Clinical Trial to investigate the Effects of Cannabidiol in acute early Schizophrenia (currently not enrolling):
A Four-week Clinical Trial Investigating Efficacy and Safety of Cannabidiol as a Treatment for Acutely Ill Schizophrenic Patients
Study code: CBD-FEP
We are currently performing a multi-center clinical trial at the Central Institute of Mental Health and European centers in Denmark and Germany with support by the European Commission as part of the OPTiMiSE project.
The study investigates the effects of cannabidiol vs. olanzapine or placebo in
acutely psychotic patients suffering schizophrenia with a diagnosis no older than three years at time of inclusion in the study.
The study is open for patients fulfilling inclusion criteria and not matching any exclusion criteria in respective countries and from member states of the European Union subject to the ability to speak either fluently English or Danish or German.
Please check, if you fulfil inclusion criteria and that no exclusion criterium is matched. If this is the case, you may CONTACT US if you are willing to participate in the trial. We will then provide further information and may make contact to your nearest study site.
- Informed consent given by the subject
- DSM-IV-TR diagnosis of schizophrenic psychosis (295.10, 295.20, 295.30, 295.90 (American Psychiatric Association)
- Patients must be within the first three years of illness, i.e. first diagnosis of schizophrenia is no older than three years.
- Age 18 to 65 years, male or female.
- Acute psychotic symptoms with minimal initial PANSS score of 75 at baseline
- Female patients of childbearing potential need to utilize a proper method of contraception.
- Body Mass Index between 18 and 40.
- Lack of accountability (assessed by an independent psychiatrist).
- History of treatment-resistant schizophrenia, defined as no response to at least two antipsychotics given for a minimum of 6 weeks each in an adequate dosage.
- Positive urine drug-screening for illicit drugs at screening (except cannabinoids and benzodiazepines).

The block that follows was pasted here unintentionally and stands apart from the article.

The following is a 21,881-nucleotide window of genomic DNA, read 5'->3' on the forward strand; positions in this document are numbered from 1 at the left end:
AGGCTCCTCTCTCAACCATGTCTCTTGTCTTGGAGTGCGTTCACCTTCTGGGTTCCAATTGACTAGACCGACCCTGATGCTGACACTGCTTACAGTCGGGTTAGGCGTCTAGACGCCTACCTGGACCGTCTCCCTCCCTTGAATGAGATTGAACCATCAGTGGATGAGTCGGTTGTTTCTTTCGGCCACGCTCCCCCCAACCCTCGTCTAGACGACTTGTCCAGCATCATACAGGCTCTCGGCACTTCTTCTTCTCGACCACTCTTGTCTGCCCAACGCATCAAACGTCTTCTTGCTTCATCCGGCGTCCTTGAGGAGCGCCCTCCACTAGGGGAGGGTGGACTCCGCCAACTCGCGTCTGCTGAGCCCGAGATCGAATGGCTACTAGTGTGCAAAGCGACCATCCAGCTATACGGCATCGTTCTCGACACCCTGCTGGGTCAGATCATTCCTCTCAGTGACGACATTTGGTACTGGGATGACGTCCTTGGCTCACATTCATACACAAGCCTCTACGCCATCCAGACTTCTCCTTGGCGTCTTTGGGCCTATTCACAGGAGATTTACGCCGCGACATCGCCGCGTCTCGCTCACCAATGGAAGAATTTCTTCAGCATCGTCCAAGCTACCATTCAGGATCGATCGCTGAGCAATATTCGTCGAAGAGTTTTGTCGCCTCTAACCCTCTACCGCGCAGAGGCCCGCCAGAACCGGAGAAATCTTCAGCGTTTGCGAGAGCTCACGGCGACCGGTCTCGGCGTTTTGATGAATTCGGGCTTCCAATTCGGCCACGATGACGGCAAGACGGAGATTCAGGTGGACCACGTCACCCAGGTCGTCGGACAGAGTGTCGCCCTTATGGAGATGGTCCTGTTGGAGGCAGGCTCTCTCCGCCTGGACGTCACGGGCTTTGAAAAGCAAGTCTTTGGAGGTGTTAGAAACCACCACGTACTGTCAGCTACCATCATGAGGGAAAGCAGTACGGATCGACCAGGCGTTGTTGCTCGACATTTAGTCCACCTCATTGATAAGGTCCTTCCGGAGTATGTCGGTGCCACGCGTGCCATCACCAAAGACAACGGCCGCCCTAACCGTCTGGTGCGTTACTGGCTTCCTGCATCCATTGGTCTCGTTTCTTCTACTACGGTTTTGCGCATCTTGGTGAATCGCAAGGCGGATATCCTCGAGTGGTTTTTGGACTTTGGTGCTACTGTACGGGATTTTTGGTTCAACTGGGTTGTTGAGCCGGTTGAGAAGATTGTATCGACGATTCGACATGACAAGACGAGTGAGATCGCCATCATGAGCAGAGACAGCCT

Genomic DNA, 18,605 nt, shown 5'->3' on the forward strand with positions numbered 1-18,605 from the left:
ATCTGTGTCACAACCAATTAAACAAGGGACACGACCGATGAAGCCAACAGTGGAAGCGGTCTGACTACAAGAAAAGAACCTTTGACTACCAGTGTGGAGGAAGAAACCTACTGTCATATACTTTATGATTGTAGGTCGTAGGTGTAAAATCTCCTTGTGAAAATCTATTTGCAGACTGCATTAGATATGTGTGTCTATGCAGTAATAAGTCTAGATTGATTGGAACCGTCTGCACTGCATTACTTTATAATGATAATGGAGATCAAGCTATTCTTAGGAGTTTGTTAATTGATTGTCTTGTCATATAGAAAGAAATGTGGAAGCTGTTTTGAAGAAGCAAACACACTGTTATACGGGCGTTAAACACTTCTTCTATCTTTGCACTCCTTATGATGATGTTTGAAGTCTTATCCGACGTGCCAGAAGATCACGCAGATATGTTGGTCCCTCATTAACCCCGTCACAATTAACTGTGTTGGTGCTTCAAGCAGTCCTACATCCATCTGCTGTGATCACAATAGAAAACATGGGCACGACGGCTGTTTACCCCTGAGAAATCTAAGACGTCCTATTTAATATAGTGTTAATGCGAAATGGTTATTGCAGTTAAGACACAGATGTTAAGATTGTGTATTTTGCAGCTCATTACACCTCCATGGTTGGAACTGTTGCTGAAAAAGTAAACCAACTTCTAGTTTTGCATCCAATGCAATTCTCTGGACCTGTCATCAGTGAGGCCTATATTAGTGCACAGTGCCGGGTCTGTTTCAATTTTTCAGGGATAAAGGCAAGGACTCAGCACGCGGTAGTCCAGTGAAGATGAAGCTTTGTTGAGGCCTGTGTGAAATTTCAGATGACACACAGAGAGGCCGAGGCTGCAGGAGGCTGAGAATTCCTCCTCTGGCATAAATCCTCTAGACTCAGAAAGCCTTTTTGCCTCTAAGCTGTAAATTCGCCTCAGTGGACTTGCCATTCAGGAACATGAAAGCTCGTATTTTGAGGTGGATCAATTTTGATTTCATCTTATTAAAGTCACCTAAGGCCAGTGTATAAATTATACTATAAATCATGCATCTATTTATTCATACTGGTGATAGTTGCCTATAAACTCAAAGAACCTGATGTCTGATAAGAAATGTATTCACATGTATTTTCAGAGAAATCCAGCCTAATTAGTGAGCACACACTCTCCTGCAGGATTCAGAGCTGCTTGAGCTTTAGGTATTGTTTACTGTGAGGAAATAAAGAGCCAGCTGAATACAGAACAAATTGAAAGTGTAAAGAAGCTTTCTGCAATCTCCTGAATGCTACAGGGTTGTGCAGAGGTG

- Serious suicidal risk at screening visit (Subject to investigator's and independent psychiatrist's judgement: Poses a serious suicidal or homicidal risk at screening visit or has made a serious suicide attempt within the last 12 months prior to screening visit, or has exhibited homicidal behaviour at anytime during her/his lifetime).
- Known intolerance or allergy to olanzapine or cannabidiol.
- Other relevant interferences of axis 1 (e.g. serious depression) according to diagnostic evaluation (MINI) including residual forms of schizophrenia.
- Pregnancy, as determined through a β-HCG pregnancy test, or lactation.
Please note that we are currently not performing clinical trials testing cannabidiol in patients with other diagnosis. A long-term maintenance trial (Study code: CBD-ESPRIT) is available in Germany only.
We will update you on our website if new trials will be started.
Cannabidiol is a compound in clinical testing and its efficacy and safety in schizophrenia needs to be proven. Current data do not allow to draw such a conclusion with sufficient certainty. A use of cannabidiol outside of clinical trials is therefore not provided out our center and currently not recommended!
We completely understand that many patients are seeking new and less side-effect prone drugs for the treatment of their disorder(s) and don't want to wait that long. However, the process of approval and registration of new compounds has to comply to international rules and competent authorities are thereby able to protect patients towards ineffective or even dangerous drugs in particular in maintenance treatment.